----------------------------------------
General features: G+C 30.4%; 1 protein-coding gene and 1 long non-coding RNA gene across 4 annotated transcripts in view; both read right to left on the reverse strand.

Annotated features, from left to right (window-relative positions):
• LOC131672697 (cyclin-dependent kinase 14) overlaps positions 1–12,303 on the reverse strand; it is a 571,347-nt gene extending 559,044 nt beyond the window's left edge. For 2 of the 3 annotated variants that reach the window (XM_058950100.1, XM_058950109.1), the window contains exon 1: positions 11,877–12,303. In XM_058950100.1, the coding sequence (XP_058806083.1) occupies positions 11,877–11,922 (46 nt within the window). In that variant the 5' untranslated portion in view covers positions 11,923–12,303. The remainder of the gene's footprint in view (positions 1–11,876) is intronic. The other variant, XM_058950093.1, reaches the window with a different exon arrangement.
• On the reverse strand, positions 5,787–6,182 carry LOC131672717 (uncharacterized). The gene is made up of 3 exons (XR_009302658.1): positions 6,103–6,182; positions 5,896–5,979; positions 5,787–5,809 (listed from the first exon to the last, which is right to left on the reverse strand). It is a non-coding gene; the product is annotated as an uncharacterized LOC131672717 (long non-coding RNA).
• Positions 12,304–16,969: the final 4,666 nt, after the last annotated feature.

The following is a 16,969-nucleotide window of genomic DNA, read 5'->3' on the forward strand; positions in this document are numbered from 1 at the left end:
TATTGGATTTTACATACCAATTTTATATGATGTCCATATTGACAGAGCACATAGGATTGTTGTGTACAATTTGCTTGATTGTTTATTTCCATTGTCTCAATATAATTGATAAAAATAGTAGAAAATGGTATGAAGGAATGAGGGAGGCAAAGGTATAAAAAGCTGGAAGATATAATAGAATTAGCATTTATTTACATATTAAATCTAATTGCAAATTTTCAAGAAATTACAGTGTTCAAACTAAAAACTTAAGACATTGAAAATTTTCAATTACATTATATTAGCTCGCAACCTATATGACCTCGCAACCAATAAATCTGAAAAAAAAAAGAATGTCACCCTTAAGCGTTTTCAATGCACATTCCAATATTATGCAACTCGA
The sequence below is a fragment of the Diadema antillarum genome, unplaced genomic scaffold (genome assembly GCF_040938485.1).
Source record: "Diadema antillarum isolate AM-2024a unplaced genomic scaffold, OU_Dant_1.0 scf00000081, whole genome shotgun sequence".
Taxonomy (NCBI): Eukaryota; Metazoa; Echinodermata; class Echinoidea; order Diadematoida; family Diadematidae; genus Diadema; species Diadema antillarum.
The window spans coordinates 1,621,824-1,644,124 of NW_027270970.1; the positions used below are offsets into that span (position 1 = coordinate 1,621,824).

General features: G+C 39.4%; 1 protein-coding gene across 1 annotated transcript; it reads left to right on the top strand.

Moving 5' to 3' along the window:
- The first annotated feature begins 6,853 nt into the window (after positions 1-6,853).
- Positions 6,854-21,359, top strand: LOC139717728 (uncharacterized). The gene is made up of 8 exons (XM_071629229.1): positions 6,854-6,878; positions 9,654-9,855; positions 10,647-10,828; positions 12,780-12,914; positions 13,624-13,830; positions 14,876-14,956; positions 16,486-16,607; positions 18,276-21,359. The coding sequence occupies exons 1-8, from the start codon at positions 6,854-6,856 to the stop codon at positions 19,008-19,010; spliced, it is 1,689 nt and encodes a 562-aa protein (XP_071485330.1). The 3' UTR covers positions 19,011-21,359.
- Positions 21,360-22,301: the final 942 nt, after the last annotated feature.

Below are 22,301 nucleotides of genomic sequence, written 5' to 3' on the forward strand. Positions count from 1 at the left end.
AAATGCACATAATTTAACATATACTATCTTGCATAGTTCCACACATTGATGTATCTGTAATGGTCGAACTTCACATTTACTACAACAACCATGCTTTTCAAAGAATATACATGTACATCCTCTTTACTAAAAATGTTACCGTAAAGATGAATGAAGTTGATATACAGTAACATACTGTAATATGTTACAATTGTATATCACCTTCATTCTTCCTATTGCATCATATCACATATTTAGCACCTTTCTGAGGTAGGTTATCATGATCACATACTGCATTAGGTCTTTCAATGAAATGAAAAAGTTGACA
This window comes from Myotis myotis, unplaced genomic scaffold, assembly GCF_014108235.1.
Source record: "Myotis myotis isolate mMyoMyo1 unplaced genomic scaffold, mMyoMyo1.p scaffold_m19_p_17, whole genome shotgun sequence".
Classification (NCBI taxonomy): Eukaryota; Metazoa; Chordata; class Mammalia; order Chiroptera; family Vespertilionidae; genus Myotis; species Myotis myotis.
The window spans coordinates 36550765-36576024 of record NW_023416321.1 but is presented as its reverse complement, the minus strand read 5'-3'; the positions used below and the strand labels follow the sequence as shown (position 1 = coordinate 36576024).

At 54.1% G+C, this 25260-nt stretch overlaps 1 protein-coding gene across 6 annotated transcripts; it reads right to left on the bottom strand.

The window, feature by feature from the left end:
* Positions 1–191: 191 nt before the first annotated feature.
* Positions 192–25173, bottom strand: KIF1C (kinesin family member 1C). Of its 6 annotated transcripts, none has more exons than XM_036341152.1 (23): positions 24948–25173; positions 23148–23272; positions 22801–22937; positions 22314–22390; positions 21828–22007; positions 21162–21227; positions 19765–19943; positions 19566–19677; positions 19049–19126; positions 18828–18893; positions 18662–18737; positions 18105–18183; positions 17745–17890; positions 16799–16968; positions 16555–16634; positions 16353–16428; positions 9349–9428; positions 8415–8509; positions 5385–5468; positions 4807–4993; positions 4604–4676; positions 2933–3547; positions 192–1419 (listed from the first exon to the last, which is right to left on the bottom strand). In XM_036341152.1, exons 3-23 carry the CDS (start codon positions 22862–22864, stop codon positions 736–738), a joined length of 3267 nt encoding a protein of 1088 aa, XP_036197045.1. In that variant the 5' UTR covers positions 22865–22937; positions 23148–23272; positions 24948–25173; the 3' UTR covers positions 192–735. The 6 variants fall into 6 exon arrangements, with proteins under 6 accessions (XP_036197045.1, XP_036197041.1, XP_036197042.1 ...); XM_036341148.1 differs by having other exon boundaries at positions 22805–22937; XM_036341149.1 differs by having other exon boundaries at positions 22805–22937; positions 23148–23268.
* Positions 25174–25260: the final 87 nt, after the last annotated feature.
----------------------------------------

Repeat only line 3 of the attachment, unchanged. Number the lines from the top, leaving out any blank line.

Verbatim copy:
• LOC131672697 (cyclin-dependent kinase 14) overlaps positions 1–12,303 on the reverse strand; it is a 571,347-nt gene extending 559,044 nt beyond the window's left edge. For 2 of the 3 annotated variants that reach the window (XM_058950100.1, XM_058950109.1), the window contains exon 1: positions 11,877–12,303. In XM_058950100.1, the coding sequence (XP_058806083.1) occupies positions 11,877–11,922 (46 nt within the window). In that variant the 5' untranslated portion in view covers positions 11,923–12,303. The remainder of the gene's footprint in view (positions 1–11,876) is intronic. The other variant, XM_058950093.1, reaches the window with a different exon arrangement.